Junot Diaz's 'The Brief Wondrous Life of Oscar Wao' wins Pulitzer Prize for fiction


"The Brief Wondrous Life of Oscar Wao," the wildly original debut novel by Junot Diaz, MFA '95, has won the 2008 Pulitzer Prize for fiction.

"Wao" — the account of a young, lovesick Dominican-American misfit, his family and his native country's violent history — was published in September 2007 by Riverhead Books. The novel also received the National Book Critics Circle award for fiction in March and the Mercantile Library Center for Fiction's 2007 John Sargent Sr. First Novel Prize. Time magazine called the novel "astoundingly great" and the best novel of 2007.

Diaz was featured in Cornell's Creative Writing Program Reading Series in February 2007. He is scheduled to read again in the series in spring 2009.

"He has this gift for making you laugh and also for making you stare at the unimaginable," said professor of English Stephanie Vaughn, who had Diaz as a student.

"The Brief Wondrous Life of Oscar Wao" took 11 years to write. Diaz's first book, the 1996 short-story collection "Drown," was derived from his Cornell MFA thesis, "Negocios," available in Kroch Library. "Drown" earned Diaz wide critical acclaim, and he was later named one of the 20 top writers for the 21st century by The New Yorker.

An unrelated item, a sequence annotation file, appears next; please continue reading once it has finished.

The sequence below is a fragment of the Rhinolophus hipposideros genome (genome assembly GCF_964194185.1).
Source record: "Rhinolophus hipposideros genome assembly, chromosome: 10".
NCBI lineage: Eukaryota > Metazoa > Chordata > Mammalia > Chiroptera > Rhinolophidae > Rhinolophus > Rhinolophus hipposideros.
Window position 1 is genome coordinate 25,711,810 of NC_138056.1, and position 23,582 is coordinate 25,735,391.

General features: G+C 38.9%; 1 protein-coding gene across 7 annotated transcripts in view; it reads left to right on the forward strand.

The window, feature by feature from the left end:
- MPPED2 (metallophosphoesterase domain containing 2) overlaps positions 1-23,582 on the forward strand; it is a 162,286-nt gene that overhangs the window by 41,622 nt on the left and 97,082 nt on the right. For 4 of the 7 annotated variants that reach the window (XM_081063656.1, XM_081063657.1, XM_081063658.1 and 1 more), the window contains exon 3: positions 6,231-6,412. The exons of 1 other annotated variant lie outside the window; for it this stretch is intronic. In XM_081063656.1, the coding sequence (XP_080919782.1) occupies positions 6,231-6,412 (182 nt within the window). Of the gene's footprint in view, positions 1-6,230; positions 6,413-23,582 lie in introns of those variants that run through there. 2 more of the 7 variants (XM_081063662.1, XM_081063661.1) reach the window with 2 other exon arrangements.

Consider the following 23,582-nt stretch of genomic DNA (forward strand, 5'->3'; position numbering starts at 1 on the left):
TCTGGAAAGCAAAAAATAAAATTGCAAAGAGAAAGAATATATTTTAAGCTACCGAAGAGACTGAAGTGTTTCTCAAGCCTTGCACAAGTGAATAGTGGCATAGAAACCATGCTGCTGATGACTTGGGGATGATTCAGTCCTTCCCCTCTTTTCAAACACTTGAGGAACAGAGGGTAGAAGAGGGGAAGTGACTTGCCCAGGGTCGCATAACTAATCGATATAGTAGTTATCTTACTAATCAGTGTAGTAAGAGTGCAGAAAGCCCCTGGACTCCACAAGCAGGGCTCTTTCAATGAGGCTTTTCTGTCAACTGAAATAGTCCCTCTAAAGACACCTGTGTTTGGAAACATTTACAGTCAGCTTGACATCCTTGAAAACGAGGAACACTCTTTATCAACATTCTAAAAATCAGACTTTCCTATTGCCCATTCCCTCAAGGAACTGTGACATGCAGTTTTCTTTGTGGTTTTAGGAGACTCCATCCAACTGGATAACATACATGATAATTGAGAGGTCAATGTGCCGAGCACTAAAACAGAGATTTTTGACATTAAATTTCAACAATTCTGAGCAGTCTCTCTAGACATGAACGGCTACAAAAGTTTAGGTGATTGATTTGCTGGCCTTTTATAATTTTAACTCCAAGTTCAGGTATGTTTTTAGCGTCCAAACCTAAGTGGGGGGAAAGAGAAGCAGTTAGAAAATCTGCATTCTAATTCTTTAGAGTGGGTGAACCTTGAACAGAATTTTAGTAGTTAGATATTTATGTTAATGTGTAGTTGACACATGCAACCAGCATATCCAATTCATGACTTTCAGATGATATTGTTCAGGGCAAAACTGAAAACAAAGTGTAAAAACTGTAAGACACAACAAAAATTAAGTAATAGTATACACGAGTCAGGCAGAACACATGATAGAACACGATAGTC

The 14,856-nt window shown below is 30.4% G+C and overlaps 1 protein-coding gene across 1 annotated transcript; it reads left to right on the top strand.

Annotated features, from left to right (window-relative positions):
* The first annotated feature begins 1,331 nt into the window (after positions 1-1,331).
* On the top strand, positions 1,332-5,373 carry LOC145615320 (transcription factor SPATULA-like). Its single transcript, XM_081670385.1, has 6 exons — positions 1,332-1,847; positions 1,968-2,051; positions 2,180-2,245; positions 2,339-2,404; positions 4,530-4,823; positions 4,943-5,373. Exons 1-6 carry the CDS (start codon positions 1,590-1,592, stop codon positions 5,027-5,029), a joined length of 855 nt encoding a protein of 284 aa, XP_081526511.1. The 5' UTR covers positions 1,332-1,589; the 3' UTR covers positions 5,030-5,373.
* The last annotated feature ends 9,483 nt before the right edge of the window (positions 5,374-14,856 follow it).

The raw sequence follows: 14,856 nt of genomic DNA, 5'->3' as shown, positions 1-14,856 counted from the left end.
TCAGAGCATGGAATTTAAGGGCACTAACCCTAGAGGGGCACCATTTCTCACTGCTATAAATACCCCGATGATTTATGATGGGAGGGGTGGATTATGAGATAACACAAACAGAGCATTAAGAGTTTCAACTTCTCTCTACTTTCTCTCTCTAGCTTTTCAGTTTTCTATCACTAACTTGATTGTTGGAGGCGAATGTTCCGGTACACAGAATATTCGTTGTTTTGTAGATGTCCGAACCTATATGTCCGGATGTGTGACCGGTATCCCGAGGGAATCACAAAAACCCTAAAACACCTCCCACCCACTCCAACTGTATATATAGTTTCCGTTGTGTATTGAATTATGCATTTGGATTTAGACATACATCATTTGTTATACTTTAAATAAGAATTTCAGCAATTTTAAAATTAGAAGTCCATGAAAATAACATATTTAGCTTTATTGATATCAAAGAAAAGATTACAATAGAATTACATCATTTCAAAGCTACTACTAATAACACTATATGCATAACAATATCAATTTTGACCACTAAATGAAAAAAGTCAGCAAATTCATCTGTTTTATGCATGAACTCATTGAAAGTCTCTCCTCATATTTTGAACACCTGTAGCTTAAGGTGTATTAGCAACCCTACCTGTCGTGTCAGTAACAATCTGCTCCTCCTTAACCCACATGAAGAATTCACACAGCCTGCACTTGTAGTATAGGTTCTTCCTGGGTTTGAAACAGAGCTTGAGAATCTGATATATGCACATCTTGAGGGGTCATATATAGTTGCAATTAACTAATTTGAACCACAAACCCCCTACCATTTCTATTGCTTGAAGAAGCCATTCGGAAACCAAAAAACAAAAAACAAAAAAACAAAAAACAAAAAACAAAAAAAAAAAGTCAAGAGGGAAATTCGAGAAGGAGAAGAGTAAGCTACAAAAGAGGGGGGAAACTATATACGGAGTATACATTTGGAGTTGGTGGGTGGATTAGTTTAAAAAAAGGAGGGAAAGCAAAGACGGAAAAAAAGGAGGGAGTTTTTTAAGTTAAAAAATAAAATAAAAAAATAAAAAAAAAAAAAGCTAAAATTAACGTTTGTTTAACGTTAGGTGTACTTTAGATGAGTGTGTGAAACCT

"His first book was an impressive book," Vaughn said. "Most of the stories in 'Negocios' were subsequently in 'Drown,' and those were beautiful, brilliant stories that were by turns funny and exceptionally brutal, about the capacity of people to do evil to other people. His later work extends that to entire nations."

Like his fictional protagonist, Diaz, 39, is a Dominican-American whose family emigrated to New Jersey when he was 6. Also like Oscar, Diaz is a fan of popular culture, science fiction and fantasy. With Diaz's literary success, most other similarities end there. Employing Spanglish dialect and footnotes, "Wao" weaves themes of guilt and longing with the challenging and transformative immigrant experience.

Previous winners of the fiction Pulitzer include Toni Morrison, MFA '55, in 1988 for "Beloved"; Cornell emeritus professor of English Alison Lurie, in 1985 for "Foreign Affairs"; and Pearl S. Buck, M.A. '25, in 1932 for "The Good Earth."

Diaz's book was one of three finalists for the 2008 Pulitzer, along with "Shakespeare's Kitchen" by Lore Segal and "Tree of Smoke" by Denis Johnson, a visiting writer at Cornell this year.

"Those two books ['Tree of Smoke' and 'Wao'] are probably the two great books of the last decade, in terms of the effect they will have on other writers," Vaughn said.

Diaz, an associate professor in the Program in Writing and Humanistic Studies at the Massachusetts Institute of Technology, is currently a literary fellow at the American Academy of Arts and Letters in Rome. He taught at Syracuse University from 1997 to 2002 and received his B.A. from Rutgers University.

Diaz's other honors include the 2002 PEN/Malamud Award, the Eugene McDermott Award and Lila Wallace-Reader's Digest Writers' Award, and fellowships from the John Simon Guggenheim Memorial Foundation, the Radcliffe Institute for Advanced Study at Harvard University, and the National Endowment for the Arts' 2003 U.S.-Japan Creative Artist Fellowship.


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